The Importance of Microvalidations in the Workplace

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The Importance of Microvalidations in the Workplace

Microvalidations counteract the corrosive effects of microaggressions in the workplace through small acts of affirmation and inclusion, supporting marginalized or stigmatized groups.

Mar 14, 2024

Addressing high-stress environments is important to DEI professionals and those seeking to create work settings where everyone can thrive.

A major contributor to such stress are "microaggressions," which are subtle, and often unintentional, forms of discrimination that are commonplace in society.

Of course, "subtle" discrimination is still very much wrong and can have far-reaching impacts on huge swaths of the population, including historically marginalized groups.

For instance, when businesses were considering return-to-work policies during the COVID-19 pandemic, a Future Forum article noted that only 3% of Black knowledge professionals (then working remotely) wanted to return to the office, compared to 21% of white knowledge professionals in the United States.

The authors suggest that working remotely helps Black professionals avoid microaggressions and reduce stress by eliminating the need to code-switch, or adjust their behavior, to fit into predominantly white work environments.

In response, teams are adopting microvalidation practices to generate greater interpersonal trust among colleagues and eradicate more understated forms of discrimination in the workplace.

Microaggressions vs. Microvalidations

Microaggressions are subtle negative actions, while microvalidations are their positive counterparts, offering support and recognition. To understand why microvalidations matter, it's helpful to know how microaggressions can affect people at work.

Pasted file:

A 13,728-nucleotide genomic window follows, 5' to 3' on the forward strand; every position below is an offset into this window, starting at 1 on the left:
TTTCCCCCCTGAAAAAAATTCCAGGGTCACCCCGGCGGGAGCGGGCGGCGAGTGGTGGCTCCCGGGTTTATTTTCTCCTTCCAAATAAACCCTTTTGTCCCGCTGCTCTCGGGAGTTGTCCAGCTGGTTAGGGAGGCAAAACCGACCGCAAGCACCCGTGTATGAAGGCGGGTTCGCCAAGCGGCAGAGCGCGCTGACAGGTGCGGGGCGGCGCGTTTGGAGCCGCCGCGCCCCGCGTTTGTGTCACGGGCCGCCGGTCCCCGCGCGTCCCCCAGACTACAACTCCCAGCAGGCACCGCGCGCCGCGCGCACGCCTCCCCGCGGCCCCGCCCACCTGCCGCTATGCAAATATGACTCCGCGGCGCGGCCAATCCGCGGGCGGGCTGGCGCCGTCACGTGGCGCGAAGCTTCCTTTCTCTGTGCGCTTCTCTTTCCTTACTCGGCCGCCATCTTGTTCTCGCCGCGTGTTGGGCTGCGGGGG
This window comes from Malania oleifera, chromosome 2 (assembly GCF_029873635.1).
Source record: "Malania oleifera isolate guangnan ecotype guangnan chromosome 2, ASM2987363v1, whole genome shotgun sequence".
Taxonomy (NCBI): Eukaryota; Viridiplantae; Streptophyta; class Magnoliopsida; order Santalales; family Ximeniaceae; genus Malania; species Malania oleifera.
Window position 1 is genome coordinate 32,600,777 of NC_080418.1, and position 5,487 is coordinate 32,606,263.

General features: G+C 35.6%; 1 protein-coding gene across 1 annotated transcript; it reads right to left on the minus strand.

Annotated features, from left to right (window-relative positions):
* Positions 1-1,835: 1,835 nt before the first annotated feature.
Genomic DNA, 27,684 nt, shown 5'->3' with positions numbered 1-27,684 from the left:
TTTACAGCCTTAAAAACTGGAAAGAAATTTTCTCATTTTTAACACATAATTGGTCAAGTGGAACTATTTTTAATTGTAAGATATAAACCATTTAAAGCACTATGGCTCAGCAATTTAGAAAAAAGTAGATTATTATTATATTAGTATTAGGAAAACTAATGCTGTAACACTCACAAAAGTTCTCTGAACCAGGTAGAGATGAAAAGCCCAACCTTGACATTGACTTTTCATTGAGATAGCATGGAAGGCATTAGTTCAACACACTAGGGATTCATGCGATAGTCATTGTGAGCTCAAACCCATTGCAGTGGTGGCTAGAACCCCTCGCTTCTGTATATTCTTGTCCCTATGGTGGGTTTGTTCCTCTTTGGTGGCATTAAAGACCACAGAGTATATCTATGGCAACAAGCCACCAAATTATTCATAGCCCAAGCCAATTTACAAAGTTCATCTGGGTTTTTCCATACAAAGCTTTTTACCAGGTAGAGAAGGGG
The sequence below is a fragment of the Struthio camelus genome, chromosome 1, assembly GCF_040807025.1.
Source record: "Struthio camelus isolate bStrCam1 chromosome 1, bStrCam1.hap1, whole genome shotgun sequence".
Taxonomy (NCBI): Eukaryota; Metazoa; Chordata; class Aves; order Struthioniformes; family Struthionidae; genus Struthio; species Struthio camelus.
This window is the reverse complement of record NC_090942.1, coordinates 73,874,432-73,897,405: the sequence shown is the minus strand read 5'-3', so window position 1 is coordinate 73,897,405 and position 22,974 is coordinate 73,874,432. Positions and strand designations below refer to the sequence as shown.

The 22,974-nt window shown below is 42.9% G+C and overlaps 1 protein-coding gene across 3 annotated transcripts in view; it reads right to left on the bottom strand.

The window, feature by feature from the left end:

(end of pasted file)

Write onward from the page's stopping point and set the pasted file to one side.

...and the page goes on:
It's important to know that microaggressions also come in the form of "microinsults" or "microinvalidations." These are often small, frequent, and usually unintentional behaviors that exclude or demean minorities and marginalized people.

Nonetheless, inadvertent acts, such as asking people about their origins (suggesting they don’t belong in the country in which they reside) or complimenting women on their intelligence, as if smarts are an exceptional thing for women to have, are both common forms of subtle biases.

Even the use of gender-specific pronouns like "he" or "you guys" when referring to all people can be seen as a microaggression, as it implies that men are the norm or default. Instead, opting for more inclusive terms like "someone" or "y'all" in generic situations can help create a more inclusive and welcoming environment.

Frequent exposure to microaggressions can make people feel more depressed, alienated, anxious, and stressed out in a working environment. Not only does this corrode their emotional and psychological health, but it perpetuates environmental barriers to their professional development.


Alternatively, microvalidations are simple, kind actions that make people feel seen and valued, especially those who often experience exclusion. At first, these actions are done on purpose, but over time, they become a natural part of how we treat each other at work.

Microvalidations come in many forms and can help communicate positive or respectful messages relevant to a person’s identity, such as their race, gender, sexual orientation, disability, place of origin, or religion, to name a few.

Their superpower lies in their ability to directly counteract negative experiences faced by non-dominant groups due to stereotypes or discriminatory beliefs held by peers and colleagues.